An aspect of the invention is a method for controlling a submersed AUV, including the steps of providing an AUV having a deployable anchor on an anchor rode in a cavity of the AUV, and at least one of a) a combined propulsion/stabilization component and b) a propulsion component and a controllable flight surface, traveling at a given speed in a substantially horizontal, X-direction, in a marine environment; reducing the speed of the AUV while maintaining a minimal thrust sufficient for effective operation of the flight surface; deploying the AUV anchor from the cavity so that it engages the bottom of the marine environment a predetermined distance short of a known target position on the bottom of the marine environment; paying out or taking up a length of the anchor rode so as to adjust a position of the AUV in the X-direction in relation to the known target position; and further reducing the speed of the AUV in the X-direction to zero while maintaining a thrust sufficient for effective operation of the flight surface, whereby the AUV is in a hover mode proximate the target position. According to various exemplary, non-limiting embodiments, the method may include the following additional steps, features, limitations, and/or characteristics: further comprising activating the at least one of the combined propulsion/stabilization component and the controllable flight surface so as to adjust a polar (radial), Y-position of the hovering AUV in relation to the target position; wherein the flight surface is a rudder; wherein the combined propulsion/stabilization component includes an articulated thrust mechanism; further comprising activating the at least one of the combined propulsion/stabilization component and the controllable flight surface so as to adjust a vertical (elevation), Z-position of the hovering AUV in relation to the target position; wherein the flight surface is an elevator wherein the combined propulsion/stabilization component includes an articulated thrust mechanism; further comprising exiting the hover mode by reeling-in the anchor rode, wherein the AUV is pulled backwards away from the target position and towards the anchor that is engaged with the bottom of the marine environment; further comprising jetting a fluid at a determined high pressure from an orifice in the cavity when the anchor is in close proximity to the cavity and stowing the anchor in the cavity.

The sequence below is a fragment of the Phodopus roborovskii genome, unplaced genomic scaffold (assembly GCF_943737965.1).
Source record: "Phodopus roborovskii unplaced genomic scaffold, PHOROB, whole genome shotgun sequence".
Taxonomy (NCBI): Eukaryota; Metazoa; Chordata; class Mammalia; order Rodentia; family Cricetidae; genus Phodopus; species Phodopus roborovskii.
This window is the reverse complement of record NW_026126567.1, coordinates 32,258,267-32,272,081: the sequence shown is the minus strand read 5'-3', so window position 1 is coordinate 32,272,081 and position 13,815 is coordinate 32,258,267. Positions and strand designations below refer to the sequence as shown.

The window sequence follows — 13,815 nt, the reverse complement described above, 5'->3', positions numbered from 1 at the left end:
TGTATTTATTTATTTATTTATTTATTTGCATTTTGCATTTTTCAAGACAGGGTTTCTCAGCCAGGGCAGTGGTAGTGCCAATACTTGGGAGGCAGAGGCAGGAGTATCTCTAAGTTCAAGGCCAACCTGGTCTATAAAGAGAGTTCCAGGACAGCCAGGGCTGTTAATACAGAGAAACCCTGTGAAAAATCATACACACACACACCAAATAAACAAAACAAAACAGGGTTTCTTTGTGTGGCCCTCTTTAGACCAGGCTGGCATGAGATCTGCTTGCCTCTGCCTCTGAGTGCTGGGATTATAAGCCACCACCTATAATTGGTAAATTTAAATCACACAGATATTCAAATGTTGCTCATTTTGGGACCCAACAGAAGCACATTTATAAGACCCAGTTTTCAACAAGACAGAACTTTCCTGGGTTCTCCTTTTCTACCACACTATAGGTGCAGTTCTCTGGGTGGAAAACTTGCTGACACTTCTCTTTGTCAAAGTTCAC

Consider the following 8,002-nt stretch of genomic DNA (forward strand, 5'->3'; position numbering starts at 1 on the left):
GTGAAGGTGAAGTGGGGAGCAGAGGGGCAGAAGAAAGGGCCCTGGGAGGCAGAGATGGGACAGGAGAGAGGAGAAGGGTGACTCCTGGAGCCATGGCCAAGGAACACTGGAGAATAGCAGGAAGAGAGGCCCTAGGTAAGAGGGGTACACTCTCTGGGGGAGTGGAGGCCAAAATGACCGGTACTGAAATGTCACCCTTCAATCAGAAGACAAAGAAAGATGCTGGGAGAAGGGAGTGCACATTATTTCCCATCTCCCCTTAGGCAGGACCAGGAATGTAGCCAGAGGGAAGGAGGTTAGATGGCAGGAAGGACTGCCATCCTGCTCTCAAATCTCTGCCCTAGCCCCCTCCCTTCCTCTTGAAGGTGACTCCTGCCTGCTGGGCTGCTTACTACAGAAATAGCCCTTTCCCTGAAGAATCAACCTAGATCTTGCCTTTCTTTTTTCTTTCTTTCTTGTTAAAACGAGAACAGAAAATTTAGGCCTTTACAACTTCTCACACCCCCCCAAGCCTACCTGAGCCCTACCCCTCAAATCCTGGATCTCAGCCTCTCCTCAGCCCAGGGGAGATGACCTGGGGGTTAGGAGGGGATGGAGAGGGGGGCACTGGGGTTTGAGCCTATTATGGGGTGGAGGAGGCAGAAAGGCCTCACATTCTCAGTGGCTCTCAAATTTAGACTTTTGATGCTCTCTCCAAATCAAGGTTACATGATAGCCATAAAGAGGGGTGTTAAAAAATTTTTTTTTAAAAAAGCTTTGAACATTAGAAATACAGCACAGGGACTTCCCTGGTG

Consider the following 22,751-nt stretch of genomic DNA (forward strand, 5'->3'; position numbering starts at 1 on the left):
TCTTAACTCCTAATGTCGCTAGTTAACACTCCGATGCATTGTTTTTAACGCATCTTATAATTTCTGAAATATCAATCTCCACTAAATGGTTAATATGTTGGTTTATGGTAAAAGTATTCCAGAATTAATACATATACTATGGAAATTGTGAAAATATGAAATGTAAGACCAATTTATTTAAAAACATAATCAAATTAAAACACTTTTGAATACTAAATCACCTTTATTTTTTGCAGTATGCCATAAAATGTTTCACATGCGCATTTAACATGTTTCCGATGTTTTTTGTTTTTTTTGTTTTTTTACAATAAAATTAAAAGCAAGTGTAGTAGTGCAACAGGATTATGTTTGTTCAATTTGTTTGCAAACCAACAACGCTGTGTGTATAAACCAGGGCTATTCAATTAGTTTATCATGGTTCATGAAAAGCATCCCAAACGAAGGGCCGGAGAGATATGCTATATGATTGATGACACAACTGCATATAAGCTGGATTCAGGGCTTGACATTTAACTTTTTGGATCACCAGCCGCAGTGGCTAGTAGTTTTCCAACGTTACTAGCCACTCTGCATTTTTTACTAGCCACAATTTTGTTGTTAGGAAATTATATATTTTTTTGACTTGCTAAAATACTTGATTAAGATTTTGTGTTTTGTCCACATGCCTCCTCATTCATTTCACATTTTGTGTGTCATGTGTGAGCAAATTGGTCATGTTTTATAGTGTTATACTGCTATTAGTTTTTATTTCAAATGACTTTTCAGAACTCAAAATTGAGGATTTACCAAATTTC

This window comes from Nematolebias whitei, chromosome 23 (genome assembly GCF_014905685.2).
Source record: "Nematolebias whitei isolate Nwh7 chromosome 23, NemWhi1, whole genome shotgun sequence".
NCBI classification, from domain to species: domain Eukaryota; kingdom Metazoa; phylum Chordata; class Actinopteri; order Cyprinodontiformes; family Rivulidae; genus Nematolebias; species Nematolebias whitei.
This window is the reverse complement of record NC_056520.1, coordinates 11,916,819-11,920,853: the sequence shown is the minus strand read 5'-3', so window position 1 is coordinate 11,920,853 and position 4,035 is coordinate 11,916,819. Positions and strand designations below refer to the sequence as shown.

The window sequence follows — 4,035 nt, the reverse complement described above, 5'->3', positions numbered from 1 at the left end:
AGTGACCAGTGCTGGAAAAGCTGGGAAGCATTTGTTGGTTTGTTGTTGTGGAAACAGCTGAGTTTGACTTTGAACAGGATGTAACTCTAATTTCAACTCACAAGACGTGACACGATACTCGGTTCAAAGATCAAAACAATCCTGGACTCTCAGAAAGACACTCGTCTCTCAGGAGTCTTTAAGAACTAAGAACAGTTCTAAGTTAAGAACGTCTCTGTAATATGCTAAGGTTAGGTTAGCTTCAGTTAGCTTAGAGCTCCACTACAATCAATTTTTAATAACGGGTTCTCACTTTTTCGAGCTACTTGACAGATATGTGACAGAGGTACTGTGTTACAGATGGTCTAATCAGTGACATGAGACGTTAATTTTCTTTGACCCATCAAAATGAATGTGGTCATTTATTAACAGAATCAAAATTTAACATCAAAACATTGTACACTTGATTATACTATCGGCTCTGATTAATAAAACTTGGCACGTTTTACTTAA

It should be appreciated that all combinations of the foregoing concepts and additional concepts discussed in greater detail below (provided such concepts are not mutually inconsistent) are contemplated as being part of the inventive subject matter disclosed herein. In particular, all combinations of claimed subject matter appearing at the end of this disclosure are contemplated as being part of the inventive subject matter disclosed herein. It should also be appreciated that terminology explicitly employed herein that also may appear in any disclosure incorporated by reference should be accorded a meaning most consistent with the particular concepts disclosed herein.

BRIEF DESCRIPTION OF THE FIGURES

FIG. 1 schematically illustrates a typical, conventional, torpedo-style AUV.

FIGS. 2a and 2b schematically illustrate the operation of the flight surfaces of a typical AUV as illustrated in FIG. 1. FIG. 2a is a side view of the rear portion of the AUV showing the elevator flight surface actuated downward so as to push the stern downward (arrow). FIG. 2b is a top view of the rear portion of the AUV where the rudder is actuated so as to push the stern to starboard (arrow), directing the vehicle to port, called `left rudder.`

FIG. 3a is a schematic, side cross sectional view of an AUV, illustrating a compartment or cavity where an anchor can be stored and from where it can be deployed; in FIG. 3b, the anchor is shown fully retracted into the cavity in the AUV body; in FIG. 3c, the anchor is illustrated being deployed, according to illustrative aspects of the invention.

FIG. 4 shows an anchor according to an illustrative aspect of the invention.